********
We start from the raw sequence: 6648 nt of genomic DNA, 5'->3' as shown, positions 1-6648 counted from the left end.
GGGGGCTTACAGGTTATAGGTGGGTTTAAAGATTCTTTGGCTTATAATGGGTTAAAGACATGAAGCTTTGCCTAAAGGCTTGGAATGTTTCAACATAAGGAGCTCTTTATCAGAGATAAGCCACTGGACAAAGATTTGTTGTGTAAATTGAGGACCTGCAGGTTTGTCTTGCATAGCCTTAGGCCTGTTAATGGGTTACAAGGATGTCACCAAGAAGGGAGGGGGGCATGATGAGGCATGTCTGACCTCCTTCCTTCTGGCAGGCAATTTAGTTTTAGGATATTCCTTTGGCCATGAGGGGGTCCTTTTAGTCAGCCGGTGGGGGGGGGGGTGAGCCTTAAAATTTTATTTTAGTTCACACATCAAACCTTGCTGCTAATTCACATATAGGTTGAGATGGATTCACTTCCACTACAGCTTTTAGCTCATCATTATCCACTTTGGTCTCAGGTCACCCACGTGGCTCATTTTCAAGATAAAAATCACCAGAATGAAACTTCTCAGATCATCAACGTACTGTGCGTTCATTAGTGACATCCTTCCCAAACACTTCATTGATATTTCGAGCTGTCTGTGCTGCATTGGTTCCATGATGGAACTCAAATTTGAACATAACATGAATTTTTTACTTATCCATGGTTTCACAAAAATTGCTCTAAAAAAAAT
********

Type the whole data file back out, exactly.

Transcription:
We start from the raw sequence: 6648 nt of genomic DNA, 5'->3' as shown, positions 1-6648 counted from the left end.
GGGGGCTTACAGGTTATAGGTGGGTTTAAAGATTCTTTGGCTTATAATGGGTTAAAGACATGAAGCTTTGCCTAAAGGCTTGGAATGTTTCAACATAAGGAGCTCTTTATCAGAGATAAGCCACTGGACAAAGATTTGTTGTGTAAATTGAGGACCTGCAGGTTTGTCTTGCATAGCCTTAGGCCTGTTAATGGGTTACAAGGATGTCACCAAGAAGGGAGGGGGGCATGATGAGGCATGTCTGACCTCCTTCCTTCTGGCAGGCAATTTAGTTTTAGGATATTCCTTTGGCCATGAGGGGGTCCTTTTAGTCAGCCGGTGGGGGGGGGGGTGAGCCTTAAAATTTTATTTTAGTTCACACATCAAACCTTGCTGCTAATTCACATATAGGTTGAGATGGATTCACTTCCACTACAGCTTTTAGCTCATCATTATCCACTTTGGTCTCAGGTCACCCACGTGGCTCATTTTCAAGATAAAAATCACCAGAATGAAACTTCTCAGATCATCAACGTACTGTGCGTTCATTAGTGACATCCTTCCCAAACACTTCATTGATATTTCGAGCTGTCTGTGCTGCATTGGTTCCATGATGGAACTCAAATTTGAACATAACATGAATTTTTTACTTATCCATGGTTTCACAAAAATTGCTCTAAAAAAAAT